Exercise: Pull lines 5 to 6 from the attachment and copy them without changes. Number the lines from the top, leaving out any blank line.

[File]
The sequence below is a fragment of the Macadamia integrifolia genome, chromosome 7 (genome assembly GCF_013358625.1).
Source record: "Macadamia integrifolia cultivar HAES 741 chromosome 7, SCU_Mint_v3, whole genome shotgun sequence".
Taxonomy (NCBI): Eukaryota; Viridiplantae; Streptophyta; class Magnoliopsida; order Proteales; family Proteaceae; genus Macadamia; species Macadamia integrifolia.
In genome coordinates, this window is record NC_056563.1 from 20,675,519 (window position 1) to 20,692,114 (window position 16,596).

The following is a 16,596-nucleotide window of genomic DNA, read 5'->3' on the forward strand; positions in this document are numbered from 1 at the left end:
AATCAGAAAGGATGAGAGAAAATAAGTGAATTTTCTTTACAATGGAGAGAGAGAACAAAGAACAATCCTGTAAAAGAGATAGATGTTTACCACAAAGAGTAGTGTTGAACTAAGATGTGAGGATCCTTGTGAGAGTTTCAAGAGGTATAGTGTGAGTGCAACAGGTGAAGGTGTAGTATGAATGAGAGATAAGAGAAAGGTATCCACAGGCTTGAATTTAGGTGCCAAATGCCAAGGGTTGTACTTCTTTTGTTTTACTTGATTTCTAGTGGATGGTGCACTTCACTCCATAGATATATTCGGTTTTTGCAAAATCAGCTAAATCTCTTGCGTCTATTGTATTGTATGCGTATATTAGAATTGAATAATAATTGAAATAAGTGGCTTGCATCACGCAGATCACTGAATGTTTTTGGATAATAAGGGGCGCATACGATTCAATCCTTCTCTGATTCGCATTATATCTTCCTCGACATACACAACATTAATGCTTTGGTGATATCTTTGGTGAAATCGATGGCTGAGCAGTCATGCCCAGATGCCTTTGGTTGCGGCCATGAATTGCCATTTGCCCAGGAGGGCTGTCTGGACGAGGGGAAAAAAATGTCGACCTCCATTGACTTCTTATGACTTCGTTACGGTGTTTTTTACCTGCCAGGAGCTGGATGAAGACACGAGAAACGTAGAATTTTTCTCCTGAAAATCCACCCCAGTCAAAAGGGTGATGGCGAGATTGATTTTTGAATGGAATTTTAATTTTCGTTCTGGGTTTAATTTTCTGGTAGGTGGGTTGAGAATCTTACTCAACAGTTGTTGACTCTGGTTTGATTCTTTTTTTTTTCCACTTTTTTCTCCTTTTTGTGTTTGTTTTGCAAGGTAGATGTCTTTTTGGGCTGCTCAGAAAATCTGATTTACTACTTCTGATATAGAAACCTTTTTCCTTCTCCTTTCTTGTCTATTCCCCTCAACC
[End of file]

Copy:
The following is a 16,596-nucleotide window of genomic DNA, read 5'->3' on the forward strand; positions in this document are numbered from 1 at the left end:
AATCAGAAAGGATGAGAGAAAATAAGTGAATTTTCTTTACAATGGAGAGAGAGAACAAAGAACAATCCTGTAAAAGAGATAGATGTTTACCACAAAGAGTAGTGTTGAACTAAGATGTGAGGATCCTTGTGAGAGTTTCAAGAGGTATAGTGTGAGTGCAACAGGTGAAGGTGTAGTATGAATGAGAGATAAGAGAAAGGTATCCACAGGCTTGAATTTAGGTGCCAAATGCCAAGGGTTGTACTTCTTTTGTTTTACTTGATTTCTAGTGGATGGTGCACTTCACTCCATAGATATATTCGGTTTTTGCAAAATCAGCTAAATCTCTTGCGTCTATTGTATTGTATGCGTATATTAGAATTGAATAATAATTGAAATAAGTGGCTTGCATCACGCAGATCACTGAATGTTTTTGGATAATAAGGGGCGCATACGATTCAATCCTTCTCTGATTCGCATTATATCTTCCTCGACATACACAACATTAATGCTTTGGTGATATCTTTGGTGAAATCGATGGCTGAGCAGTCATGCCCAGATGCCTTTGGTTGCGGCCATGAATTGCCATTTGCCCAGGAGGGCTGTCTGGACGAGGGGAAAAAAATGTCGACCTCCATTGACTTCTTATGACTTCGTTACGGTGTTTTTTACCTGCCAGGAGCTGGATGAAGACACGAGAAACGTAGAATTTTTCTCCTGAAAATCCACCCCAGTCAAAAGGGTGATGGCGAGATTGATTTTTGAATGGAATTTTAATTTTCGTTCTGGGTTTAATTTTCTGGTAGGTGGGTTGAGAATCTTACTCAACAGTTGTTGACTCTGGTTTGATTCTTTTTTTTTTCCACTTTTTTCTCCTTTTTGTGTTTGTTTTGCAAGGTAGATGTCTTTTTGGGCTGCTCAGAAAATCTGATTTACTACTTCTGATATAGAAACCTTTTTCCTTCTCCTTTCTTGTCTATTCCCCTCAACC